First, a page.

In the Southwestern United States, Pendleton serapes are also known as “Goopesala,” or “Good Blankets.” They are often used in the Give-Away Ceremony, performed at honor dances, weddings and many other occasions. Hosts give gifts to their guests, with no expectation of return. “What is given away returns to the giver, in another form of good.”

Archival photo from early 1900s of a Navajo family (father, mother, three young children) riding in a wagon with a Pendleton serape stripe blanket

photo: Pendleton Archives

In this photo from the Pendleton archives, a Pueblo family rides in one of the original wagons like those used by the Babbitt brothers, five shopkeepers who came west in 1886 to make their mark. They founded the CO Bar cattle ranch, in addition to opening a mercantile in Flagstaff, Arizona. In time, their success with commerce equaled their success with cattle. Over the next 100 years, the Babbitts owned and operated over twenty trading posts, doing business with the Navajo, Hopi and Apache peoples. Babbitt’s is still active and thriving—and working with Pendleton.

See our serapes here: Serape Stripe Blankets

Park Stripes

Some are bold, some are busy, but every National Park stripe blanket celebrates America’s Treasures, with a portion of sales supporting the work of the National Park Foundation.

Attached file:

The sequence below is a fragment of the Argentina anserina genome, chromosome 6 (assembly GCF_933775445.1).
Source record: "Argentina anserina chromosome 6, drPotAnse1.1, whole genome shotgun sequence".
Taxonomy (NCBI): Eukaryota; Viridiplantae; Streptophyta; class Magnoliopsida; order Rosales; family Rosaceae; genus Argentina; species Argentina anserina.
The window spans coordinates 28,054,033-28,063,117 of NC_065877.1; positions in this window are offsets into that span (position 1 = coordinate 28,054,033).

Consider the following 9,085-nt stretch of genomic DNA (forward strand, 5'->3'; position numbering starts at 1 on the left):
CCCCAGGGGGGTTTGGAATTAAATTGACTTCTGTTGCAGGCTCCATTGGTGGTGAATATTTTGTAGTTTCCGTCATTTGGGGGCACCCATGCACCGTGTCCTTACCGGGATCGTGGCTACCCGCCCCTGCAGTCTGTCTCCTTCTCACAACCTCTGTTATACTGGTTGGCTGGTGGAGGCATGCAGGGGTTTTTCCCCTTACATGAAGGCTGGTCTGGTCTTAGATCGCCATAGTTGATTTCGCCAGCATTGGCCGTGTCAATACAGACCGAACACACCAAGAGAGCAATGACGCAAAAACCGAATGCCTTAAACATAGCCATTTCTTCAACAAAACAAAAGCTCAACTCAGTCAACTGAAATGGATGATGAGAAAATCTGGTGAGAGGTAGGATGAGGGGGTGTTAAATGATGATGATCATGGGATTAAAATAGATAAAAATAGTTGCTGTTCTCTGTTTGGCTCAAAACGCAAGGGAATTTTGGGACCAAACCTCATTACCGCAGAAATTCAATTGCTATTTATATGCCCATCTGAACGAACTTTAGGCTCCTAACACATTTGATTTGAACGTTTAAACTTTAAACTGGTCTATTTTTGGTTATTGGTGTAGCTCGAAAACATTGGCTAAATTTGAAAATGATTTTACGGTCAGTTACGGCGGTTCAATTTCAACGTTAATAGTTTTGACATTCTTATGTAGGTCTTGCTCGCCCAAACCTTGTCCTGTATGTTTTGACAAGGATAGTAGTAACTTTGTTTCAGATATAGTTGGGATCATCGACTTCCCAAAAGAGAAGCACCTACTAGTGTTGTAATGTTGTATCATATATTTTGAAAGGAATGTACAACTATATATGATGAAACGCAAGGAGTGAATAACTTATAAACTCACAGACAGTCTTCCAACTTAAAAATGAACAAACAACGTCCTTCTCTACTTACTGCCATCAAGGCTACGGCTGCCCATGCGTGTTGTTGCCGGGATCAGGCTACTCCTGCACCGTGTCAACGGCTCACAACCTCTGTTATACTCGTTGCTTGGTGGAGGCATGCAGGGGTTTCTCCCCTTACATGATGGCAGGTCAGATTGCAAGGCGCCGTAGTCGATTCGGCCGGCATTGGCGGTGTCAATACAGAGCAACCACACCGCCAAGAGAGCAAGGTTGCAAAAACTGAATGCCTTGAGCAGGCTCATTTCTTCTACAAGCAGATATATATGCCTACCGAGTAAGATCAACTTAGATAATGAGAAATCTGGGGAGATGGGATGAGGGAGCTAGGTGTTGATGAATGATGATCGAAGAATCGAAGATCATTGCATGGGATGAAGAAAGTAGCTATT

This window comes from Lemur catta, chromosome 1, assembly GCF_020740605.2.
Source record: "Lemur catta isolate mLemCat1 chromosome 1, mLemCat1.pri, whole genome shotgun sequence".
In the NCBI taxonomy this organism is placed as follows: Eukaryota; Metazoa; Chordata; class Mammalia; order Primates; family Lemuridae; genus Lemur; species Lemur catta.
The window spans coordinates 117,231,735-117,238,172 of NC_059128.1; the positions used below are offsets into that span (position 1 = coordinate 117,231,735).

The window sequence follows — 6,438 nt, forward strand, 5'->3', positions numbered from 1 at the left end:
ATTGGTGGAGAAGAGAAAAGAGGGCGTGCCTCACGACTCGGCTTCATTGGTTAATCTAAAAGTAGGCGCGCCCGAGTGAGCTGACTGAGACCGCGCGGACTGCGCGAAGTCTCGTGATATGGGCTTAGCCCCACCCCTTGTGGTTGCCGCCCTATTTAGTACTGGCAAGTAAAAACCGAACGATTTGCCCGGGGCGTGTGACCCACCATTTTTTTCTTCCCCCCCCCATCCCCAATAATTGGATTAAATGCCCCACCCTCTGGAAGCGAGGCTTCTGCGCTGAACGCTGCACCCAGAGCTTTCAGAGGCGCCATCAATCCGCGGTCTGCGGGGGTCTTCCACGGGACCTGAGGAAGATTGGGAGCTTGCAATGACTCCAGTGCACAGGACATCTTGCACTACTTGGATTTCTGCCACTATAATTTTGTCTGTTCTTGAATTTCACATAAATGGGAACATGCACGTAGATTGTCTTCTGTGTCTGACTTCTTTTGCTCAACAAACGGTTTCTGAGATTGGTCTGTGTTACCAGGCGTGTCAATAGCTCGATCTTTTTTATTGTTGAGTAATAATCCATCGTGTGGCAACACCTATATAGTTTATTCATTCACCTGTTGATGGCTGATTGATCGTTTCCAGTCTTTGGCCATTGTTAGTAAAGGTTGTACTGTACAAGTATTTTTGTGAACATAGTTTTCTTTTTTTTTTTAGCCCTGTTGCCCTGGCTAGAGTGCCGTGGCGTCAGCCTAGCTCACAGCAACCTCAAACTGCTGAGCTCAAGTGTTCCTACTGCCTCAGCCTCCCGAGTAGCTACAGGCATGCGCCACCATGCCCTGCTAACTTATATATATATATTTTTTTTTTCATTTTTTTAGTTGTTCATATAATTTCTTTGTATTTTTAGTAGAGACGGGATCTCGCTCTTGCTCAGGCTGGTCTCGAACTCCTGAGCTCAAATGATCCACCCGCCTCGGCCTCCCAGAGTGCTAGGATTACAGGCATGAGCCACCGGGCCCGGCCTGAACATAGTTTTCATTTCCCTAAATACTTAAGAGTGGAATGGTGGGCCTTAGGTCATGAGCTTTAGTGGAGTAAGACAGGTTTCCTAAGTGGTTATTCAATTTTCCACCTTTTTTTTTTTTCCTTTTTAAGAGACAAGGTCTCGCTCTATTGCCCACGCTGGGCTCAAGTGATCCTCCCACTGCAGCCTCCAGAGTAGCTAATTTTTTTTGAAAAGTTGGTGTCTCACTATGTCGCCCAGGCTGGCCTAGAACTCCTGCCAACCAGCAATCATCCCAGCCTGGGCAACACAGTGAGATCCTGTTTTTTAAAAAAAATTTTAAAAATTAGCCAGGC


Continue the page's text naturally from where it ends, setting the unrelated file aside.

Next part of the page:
Kyle_Houck_NP_CraterLake_Home (2)

photo by Kyle Houck

Here are a few fun facts about Pendleton National Park blankets:

  • The oldest design, Glacier Park, originally had “points” to give it the feel of an old-time “candy stripe” blanket traded by fur trappers, but the fur trade had ceased long before Pendleton began weaving blankets.
  • Any Pendleton National Park blanket with points was made before 1938. These marks referred to blanket size, and as the blankets grew in length and width, the points became inaccurate.
  • Pendleton has made blankets for 17 different parks. Two blankets, Crater Park and Shasta, are mysteries. They are listed but not pictured in archival sales materials, and there are no surviving examples.